The Thickety: A Path Begins, by J.A. White (Katherine Tegen Books, May 6, 2014, upper middle grade/younger YA), is a gripping fantasy full of fascinating magic, but it is a dark one, not for the faint of heart!
Generations ago, Kara's people had been led by a charismatic leader to an island far from the rest of the world, to live free of the evil taint of magic. But though the words of the leader were dutifully chanted, and all references to magic shunned, the island was far from being free of it. For on the boundaries of the settled lands loomed the great, magical, horrible wood known as the Thickety, and only the work of the Clearers--hacking and burning at its fringes (and risking death every day from deadly incursions of its magical creatures and vegetation) keeps it at bay. And though all on the island are taught that witchcraft is the worst evil, that doesn't mean it doesn't exist.
Kara's own mother was killed for witchcraft when she was five. For the next seven years, she and her little brother have struggled onward, with no help from her deeply depressed father, and shunned by all the other folk. Kara, well-indoctrinated, won't admit her mother was a witch. But she was.
And now the Thickety is calling to Kara....and she crosses its boundary line. There in the strangeness of its shade she finds a magical book, one that lets her make magic of her own. But magic comes with a price. Kara must face supernatural and human enmity, and resist the lure of absolute power, or else join her own mother as a character in the stories of evil witches. But when magic seems the only way to save her brother's life, and her own, can she keep from letting her wild talents run free?
With momentum that builds from a slowish start to an ever faster turning of page, Kara's journey into magic is fiercely gripping. And I use "fierce" very much on purpose--this is not a "fun with magic in an enchanted woods" book. The grim beginning, with shunned, neglected Kara struggling to keep her little brother alive, sets the tone, and Kara's discovery that magic is real is not a joyous release. Rather, she quickly learns of the terror at the heart of the Thickety, and just as quickly learns that power can be horribly addictive (especially for one who has been powerless and ill-used).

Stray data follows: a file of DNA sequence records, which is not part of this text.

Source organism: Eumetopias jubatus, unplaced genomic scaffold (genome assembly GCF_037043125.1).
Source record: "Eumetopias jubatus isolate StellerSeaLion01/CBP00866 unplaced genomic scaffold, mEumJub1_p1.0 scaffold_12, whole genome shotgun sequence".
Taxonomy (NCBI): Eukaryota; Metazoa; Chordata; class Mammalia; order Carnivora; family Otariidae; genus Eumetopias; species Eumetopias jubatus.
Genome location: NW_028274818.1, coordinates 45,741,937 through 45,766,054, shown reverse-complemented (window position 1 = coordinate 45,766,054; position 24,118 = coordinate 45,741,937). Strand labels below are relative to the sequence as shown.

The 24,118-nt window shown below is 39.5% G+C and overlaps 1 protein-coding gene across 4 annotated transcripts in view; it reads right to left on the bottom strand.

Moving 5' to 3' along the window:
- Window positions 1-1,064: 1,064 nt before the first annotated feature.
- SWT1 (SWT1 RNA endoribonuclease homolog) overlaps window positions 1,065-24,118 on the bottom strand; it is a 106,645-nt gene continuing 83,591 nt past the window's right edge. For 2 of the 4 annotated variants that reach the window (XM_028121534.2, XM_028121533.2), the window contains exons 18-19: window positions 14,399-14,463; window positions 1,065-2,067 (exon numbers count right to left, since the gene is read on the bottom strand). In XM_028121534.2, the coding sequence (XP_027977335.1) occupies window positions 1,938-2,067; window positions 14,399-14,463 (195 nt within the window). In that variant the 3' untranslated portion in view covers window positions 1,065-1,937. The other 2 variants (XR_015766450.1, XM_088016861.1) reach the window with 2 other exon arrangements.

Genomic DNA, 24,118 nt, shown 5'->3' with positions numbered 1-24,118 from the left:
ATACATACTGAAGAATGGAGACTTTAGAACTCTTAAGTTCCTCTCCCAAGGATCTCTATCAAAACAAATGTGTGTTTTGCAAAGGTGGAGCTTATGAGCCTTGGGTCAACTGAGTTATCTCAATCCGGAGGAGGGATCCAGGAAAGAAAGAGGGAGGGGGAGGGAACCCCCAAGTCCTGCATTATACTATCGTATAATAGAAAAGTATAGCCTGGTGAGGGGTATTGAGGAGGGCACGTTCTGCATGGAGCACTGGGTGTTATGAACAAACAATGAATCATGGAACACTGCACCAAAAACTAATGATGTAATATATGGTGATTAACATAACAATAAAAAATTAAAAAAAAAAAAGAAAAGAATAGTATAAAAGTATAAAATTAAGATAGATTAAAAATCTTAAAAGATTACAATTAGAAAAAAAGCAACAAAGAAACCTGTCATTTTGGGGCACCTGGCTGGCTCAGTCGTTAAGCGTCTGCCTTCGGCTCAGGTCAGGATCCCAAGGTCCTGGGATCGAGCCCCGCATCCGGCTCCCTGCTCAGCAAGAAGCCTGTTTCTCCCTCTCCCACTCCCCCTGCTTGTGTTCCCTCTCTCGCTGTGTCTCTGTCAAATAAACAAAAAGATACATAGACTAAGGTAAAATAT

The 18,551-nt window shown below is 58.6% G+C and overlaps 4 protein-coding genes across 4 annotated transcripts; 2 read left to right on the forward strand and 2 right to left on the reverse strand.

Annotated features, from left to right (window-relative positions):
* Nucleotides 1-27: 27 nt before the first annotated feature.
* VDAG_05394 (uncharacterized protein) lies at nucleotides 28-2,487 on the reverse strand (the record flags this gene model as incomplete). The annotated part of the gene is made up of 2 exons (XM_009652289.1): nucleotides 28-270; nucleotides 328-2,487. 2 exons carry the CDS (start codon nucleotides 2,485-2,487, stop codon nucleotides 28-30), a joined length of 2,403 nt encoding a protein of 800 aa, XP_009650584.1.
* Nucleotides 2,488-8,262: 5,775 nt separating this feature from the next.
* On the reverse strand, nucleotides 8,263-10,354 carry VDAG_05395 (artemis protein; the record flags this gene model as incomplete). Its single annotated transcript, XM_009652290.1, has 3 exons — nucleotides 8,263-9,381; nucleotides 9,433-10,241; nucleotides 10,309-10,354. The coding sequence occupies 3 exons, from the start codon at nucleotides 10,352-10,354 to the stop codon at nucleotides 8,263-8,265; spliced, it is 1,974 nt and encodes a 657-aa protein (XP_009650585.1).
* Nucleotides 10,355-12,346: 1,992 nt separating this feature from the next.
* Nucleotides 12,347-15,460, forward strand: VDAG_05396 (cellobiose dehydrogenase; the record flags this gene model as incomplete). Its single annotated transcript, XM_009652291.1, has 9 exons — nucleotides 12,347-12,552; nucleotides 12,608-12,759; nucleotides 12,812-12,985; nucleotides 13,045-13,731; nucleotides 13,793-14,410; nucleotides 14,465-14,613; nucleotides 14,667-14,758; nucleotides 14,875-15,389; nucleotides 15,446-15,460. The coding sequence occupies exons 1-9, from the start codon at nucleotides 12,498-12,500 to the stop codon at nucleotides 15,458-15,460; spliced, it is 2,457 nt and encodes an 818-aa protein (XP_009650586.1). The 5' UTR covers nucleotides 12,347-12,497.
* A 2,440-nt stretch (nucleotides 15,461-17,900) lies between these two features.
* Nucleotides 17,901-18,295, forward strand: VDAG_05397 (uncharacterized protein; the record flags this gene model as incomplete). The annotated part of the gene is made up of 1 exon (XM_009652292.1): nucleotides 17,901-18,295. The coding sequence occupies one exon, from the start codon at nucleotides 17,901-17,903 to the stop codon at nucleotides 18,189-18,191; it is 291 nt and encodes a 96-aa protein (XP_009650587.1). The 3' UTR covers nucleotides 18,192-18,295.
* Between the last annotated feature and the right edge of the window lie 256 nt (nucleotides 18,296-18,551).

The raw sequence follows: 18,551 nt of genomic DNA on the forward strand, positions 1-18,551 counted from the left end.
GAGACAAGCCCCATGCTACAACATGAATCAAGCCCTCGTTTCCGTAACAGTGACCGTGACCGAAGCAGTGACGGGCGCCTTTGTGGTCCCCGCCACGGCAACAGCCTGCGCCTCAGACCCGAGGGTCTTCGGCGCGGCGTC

As the story unfolds, all manner of dark injury, torture, and death become part of it. There is much to make a sensitive reader flinch, from your basic attack of a swarm of magically-controlled rats to flat-out torture. The book begins with the terrible death of Kara's mother, which I think is useful for weeding out readers who will be bothered! I wouldn't recommend this to the younger middle grade reader--as a parent myself, there are images I don't want my 11-year-old to have in his head just yet, though I might well offer it to him next year. That being said, the grimness is somewhat ameliorated by the fact that Kara never succumbs to the selfish misuse of her power, and stays "good," which keeps things from being too terribly disturbing!
My one quibble with the book is that a lot of physically challenging things happen to Kara (no water for three days, torture, a badly injured leg, etc.), but none of these things seem to hold her back--for instance, at one point, after the three days without water, she and her friend are communicating with hand signals because their mouths are so dry, but then have a long conversation the next paragraph down; at another point her leg is badly hurt, but a few pages later she's perfectly mobile.I think if you make your characters suffer terribly, there should be realistic physical consequences!
In any event, this is a really truly gripping story, which I read (to the extent my circumstances allow) in a single sitting at a very rapid pace. If you like dark fantasy with young heroines facing formidable obstacles, you might very well like The Thickety very much indeed. And boy, does it end with a twist that makes the reader want More Now!
Here's the (starred) Kirkus review; they suggest 11-14 as the readership age,which is just about right, especially if the younger readers have a taste for horror. And here's the starred Publishers Weekly review (which pushes the age down to 8, making my eyebrows raise).
disclaimer: review copy received from the publisher.